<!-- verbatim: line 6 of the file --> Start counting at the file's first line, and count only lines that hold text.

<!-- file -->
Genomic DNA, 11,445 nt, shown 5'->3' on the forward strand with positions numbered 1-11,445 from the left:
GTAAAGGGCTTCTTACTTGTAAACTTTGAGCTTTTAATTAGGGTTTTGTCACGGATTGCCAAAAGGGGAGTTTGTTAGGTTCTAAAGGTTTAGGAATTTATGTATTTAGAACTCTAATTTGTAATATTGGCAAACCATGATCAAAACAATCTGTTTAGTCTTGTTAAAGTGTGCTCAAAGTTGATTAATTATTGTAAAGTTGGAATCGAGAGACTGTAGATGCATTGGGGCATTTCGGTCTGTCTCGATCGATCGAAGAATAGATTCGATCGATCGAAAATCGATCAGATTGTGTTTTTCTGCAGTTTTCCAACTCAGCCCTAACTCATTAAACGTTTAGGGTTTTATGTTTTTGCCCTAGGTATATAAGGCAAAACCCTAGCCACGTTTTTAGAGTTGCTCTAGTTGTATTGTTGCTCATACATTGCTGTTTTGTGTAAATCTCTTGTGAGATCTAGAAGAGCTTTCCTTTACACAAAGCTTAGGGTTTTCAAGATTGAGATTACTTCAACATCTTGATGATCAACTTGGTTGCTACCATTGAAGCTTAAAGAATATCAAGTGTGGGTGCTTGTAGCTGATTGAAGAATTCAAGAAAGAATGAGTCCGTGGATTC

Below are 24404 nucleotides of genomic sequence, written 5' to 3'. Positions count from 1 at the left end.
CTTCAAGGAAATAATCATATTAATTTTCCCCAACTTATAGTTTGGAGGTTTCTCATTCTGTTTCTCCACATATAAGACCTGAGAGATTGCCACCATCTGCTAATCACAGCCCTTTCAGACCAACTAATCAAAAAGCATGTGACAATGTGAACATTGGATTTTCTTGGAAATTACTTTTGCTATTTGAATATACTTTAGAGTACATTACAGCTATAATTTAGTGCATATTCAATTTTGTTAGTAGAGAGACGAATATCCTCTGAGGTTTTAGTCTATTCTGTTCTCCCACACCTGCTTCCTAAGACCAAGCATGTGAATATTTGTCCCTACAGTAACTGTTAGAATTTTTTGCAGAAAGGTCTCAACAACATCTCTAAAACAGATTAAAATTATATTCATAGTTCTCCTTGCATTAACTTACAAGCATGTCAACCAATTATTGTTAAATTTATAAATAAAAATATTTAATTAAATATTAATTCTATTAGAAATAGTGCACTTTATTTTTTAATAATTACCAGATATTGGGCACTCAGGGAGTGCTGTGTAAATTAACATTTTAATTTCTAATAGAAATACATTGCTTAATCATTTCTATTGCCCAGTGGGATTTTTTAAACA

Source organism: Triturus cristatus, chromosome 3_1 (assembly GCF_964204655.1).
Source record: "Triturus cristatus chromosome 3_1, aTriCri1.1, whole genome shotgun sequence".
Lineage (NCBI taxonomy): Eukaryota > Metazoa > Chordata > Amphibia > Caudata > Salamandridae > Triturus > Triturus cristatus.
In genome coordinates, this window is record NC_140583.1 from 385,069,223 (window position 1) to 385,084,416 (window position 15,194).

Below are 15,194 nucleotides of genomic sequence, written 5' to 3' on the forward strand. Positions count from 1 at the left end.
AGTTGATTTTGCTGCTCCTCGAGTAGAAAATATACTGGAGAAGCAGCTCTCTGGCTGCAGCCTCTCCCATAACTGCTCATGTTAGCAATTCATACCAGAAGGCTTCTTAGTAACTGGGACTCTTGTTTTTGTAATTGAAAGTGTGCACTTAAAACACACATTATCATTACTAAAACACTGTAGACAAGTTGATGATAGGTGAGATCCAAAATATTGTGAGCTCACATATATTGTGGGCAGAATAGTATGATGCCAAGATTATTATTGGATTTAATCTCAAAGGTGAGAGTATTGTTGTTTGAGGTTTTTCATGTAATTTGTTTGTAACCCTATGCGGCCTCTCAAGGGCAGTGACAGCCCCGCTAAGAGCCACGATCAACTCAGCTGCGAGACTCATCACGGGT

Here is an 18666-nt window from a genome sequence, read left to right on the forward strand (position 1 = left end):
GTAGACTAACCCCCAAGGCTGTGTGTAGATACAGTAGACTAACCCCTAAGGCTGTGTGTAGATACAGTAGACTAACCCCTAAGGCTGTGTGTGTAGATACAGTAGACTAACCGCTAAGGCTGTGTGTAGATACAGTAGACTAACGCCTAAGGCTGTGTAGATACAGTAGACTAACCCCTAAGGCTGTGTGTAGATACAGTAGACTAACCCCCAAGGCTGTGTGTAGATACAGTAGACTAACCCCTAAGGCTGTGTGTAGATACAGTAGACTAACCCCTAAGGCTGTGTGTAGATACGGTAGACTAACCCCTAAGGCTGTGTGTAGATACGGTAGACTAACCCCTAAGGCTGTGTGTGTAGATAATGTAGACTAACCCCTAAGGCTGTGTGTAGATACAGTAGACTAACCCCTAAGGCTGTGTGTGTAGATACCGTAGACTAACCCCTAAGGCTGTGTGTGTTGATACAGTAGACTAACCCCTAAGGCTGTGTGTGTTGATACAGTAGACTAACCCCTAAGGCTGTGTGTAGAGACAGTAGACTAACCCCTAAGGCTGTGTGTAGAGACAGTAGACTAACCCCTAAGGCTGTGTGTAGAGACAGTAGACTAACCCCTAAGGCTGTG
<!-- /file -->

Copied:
Source record: "Triturus cristatus chromosome 3_1, aTriCri1.1, whole genome shotgun sequence".